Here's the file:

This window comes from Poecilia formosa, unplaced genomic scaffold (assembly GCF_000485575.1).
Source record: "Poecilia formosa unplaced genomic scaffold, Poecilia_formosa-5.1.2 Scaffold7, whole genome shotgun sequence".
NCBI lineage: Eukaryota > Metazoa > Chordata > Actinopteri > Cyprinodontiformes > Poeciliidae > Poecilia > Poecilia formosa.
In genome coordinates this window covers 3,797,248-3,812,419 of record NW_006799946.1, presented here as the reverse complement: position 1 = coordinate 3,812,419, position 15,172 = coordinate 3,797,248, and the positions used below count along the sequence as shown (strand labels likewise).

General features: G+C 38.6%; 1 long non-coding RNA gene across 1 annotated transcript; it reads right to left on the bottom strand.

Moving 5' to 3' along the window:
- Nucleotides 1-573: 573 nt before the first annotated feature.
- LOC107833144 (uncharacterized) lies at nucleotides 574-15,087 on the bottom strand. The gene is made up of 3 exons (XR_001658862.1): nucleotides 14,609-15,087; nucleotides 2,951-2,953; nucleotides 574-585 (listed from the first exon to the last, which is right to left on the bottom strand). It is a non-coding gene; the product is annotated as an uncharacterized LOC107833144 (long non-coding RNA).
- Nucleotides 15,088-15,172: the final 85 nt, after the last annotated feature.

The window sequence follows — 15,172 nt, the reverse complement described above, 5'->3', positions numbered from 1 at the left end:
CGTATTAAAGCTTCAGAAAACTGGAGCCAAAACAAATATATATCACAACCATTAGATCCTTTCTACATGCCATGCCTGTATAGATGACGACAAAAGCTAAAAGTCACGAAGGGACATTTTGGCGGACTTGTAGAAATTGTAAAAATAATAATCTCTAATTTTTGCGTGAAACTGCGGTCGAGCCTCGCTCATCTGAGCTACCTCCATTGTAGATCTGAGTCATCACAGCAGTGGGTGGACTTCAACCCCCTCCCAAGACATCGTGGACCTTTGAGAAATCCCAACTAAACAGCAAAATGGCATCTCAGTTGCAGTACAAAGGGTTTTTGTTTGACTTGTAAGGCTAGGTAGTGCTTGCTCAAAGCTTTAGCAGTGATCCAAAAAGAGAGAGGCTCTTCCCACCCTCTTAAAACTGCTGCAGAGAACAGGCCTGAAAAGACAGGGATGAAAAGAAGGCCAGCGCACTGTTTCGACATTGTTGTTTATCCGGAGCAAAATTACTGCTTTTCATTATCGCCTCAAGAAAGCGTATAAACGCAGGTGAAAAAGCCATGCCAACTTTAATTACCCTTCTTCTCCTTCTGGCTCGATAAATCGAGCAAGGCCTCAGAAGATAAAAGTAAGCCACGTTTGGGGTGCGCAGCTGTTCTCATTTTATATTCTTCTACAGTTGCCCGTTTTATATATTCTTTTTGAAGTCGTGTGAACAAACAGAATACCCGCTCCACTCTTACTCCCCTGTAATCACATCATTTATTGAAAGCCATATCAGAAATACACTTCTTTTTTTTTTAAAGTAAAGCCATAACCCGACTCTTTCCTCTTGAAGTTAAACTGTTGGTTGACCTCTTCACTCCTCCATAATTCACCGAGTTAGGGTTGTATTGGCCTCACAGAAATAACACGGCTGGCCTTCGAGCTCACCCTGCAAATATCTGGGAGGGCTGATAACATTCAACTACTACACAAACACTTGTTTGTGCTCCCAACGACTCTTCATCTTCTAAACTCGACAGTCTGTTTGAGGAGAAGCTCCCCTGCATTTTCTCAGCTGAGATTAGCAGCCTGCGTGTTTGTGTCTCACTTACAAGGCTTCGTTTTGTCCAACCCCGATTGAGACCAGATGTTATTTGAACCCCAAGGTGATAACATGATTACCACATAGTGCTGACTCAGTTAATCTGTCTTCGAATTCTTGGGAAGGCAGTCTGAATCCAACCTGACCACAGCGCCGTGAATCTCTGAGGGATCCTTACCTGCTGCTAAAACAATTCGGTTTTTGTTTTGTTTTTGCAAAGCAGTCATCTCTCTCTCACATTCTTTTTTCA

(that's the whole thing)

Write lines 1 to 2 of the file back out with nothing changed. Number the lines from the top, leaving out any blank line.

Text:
This window comes from Poecilia formosa, unplaced genomic scaffold (assembly GCF_000485575.1).
Source record: "Poecilia formosa unplaced genomic scaffold, Poecilia_formosa-5.1.2 Scaffold7, whole genome shotgun sequence".